II.  Legal Analysis
     The national income tax law does not seem to represent an effort to tax all income realized from all business activities of a business entity operating within the Federated States of Micronesia.  The law does not contemplate taxation of business income generated outside of the Federated States of Micronesia.

     "Business" under the FSM income tax law means "any . . . undertaking carried on for a pecuniary profit and include all activities . . .carried on within the Federated States of Micronesia for economic benefit either direct or indirect . . . ."  54 F.S.M.C. 112(1)(emphasis added).  Limitation of this definition to activities carried on within the Federated States of Micronesia strongly implies that activities carried on elsewhere by a business functioning within the Federated States of Micronesia are not subject to FSM income tax.

     The implication of section 112(1) is confirmed by 54 F.S.M.C. 142, which provides a method of apportionment for the earnings of a business which "derives its gross revenue from business activities or undertakings both within and without the Federated States of Micronesia during the taxable year . . ."  54 F.S.M.C. 142(1).

[5 FSM Intrm. 349]

     Section 142(1) creates a presumption that all of the revenue of such a business was "derived from sources within the Federated States of Micronesia." However, the section goes on to provide a method for rebutting the presumption. "The business may file for an apportionment of the tax on a form prescribed by the Secretary and the tax shall be levied only on that portion which is earned in or derived from sources or transactions within the Federated States of Micronesia."  54 F.S.M.C. 142(2).

     The government has not questioned the procedures employed by the bank in seeking apportionment.  The only question then is whether the investment income generated by the deposits of funds in Honolulu and Chicago is derived from "sources or transactions or parts of transactions" within the Federated States of Micronesia.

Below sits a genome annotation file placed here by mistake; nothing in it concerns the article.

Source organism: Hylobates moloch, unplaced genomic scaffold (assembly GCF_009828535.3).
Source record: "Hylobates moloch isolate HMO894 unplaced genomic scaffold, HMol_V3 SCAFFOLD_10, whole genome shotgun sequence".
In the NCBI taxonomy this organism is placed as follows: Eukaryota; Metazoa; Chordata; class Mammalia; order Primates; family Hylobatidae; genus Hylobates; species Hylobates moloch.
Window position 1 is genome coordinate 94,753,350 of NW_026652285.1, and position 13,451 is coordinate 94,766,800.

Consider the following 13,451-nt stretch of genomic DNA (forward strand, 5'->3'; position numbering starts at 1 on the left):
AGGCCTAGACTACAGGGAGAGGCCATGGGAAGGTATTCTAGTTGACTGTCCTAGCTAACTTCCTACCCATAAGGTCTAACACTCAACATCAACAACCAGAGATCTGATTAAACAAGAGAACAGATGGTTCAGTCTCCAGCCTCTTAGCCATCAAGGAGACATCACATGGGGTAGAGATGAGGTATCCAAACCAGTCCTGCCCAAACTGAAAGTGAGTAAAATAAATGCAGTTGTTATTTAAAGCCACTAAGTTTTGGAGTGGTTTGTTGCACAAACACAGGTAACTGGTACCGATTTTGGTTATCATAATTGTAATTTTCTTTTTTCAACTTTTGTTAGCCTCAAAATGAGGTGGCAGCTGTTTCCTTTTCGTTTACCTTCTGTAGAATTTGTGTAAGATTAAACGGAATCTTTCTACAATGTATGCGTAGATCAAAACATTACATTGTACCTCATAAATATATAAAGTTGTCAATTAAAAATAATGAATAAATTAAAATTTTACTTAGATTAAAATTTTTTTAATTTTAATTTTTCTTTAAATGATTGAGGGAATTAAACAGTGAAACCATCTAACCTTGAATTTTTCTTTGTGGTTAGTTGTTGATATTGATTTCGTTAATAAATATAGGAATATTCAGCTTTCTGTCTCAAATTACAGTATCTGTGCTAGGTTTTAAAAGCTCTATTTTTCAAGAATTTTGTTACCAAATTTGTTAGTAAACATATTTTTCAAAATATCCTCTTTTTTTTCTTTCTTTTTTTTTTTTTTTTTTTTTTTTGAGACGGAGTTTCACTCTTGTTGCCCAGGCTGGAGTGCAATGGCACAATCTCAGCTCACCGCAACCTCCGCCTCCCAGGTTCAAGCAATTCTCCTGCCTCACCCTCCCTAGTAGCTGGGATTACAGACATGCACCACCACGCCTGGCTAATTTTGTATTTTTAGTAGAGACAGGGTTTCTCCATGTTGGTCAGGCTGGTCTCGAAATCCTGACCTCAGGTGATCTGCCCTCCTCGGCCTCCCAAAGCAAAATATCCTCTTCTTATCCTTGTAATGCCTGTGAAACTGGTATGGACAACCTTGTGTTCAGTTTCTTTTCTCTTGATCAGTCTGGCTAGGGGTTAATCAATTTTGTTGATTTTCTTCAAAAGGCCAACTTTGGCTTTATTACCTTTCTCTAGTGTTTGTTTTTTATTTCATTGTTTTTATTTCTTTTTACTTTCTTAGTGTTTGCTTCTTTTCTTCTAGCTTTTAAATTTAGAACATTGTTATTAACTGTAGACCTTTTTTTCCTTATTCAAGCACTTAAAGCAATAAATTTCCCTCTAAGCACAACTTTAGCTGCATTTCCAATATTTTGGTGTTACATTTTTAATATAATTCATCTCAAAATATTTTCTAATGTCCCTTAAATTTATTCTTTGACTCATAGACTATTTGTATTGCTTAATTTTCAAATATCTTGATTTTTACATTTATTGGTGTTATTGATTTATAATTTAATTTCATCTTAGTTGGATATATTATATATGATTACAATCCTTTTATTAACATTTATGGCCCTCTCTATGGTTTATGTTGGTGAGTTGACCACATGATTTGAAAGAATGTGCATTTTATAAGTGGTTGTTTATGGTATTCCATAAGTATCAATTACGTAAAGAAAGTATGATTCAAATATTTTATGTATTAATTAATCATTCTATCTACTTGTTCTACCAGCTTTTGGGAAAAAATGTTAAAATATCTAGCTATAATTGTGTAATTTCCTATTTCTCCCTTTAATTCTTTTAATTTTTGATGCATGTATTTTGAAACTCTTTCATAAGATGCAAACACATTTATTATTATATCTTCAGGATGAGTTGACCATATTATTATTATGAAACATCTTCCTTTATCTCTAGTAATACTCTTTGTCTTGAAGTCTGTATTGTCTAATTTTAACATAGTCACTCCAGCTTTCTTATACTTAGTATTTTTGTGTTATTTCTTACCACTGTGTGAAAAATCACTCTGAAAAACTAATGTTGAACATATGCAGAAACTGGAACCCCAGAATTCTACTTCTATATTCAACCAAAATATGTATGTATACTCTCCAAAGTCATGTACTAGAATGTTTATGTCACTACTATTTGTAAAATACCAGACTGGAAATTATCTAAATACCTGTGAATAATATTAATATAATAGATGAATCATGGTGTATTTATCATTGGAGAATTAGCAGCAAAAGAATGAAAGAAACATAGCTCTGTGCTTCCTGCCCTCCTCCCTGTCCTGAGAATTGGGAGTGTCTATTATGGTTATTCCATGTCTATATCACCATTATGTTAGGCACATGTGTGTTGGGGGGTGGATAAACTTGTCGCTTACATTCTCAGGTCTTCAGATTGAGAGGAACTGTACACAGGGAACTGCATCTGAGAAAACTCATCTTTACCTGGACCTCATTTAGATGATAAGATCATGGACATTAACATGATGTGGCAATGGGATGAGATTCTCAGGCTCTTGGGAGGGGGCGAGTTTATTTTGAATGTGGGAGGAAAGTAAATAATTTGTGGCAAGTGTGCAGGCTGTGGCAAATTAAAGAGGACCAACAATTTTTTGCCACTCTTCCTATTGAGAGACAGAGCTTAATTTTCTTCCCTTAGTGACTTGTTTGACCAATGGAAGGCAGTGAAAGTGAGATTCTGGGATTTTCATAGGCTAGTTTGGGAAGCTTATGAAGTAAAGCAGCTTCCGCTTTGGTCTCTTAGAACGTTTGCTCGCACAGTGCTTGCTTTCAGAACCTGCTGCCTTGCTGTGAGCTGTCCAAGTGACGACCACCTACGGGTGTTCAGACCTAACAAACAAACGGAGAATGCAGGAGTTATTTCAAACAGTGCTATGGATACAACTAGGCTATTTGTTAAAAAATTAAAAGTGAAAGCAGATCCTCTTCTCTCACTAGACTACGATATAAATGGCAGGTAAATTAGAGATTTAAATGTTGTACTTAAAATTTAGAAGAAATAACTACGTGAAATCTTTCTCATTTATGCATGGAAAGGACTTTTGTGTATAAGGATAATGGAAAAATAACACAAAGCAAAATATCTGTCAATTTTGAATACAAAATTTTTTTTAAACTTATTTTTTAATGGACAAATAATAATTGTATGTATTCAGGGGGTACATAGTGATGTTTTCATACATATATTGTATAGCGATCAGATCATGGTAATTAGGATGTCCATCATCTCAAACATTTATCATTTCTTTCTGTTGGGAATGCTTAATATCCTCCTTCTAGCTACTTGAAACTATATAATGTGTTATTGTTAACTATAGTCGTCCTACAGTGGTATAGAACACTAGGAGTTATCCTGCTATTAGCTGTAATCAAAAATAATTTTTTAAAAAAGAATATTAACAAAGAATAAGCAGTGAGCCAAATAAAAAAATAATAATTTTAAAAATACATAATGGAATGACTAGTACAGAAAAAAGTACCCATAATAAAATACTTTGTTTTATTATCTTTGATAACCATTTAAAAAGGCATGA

In rejecting the bank's request for apportionment, the government pointed out that the funds invested by the bank in Honolulu and Chicago have been obtained from depositors in the FSM.  The government therefore asserted that the funds are derived from"sources of transactions" within the Federated States of Micronesia.

     This approach, focusing on the source of funds used to generate the additional revenue, ignores the statutory scheme, which emphasizes the location of the business activity which generates the revenue in question.  The fact that the funds invested flowed from sources and transactions within the Federated States of Micronesia does not alter the fact that the investment transactions themselves, which actually generated the new revenue sought to be taxed, took place outside of the Federated States of Micronesia.  Those investments in Chicago and Honolulu were the source of this new revenue.  Thus, the revenue is not subject to FSM income tax under the existing statute.
 
     This result makes it unnecessary for the court to reach the other questions, relating to assessment of penalties, raised in the bank's motion for summary judgment.

III.  Conclusion
     The motion of plaintiff Bank of the Federated States of Micronesia for summary judgment is granted and declaratory judgment is granted in favor of the plaintiff.  The funds tendered to the Court by the bank to be held while this case remains pending may be returned to the bank.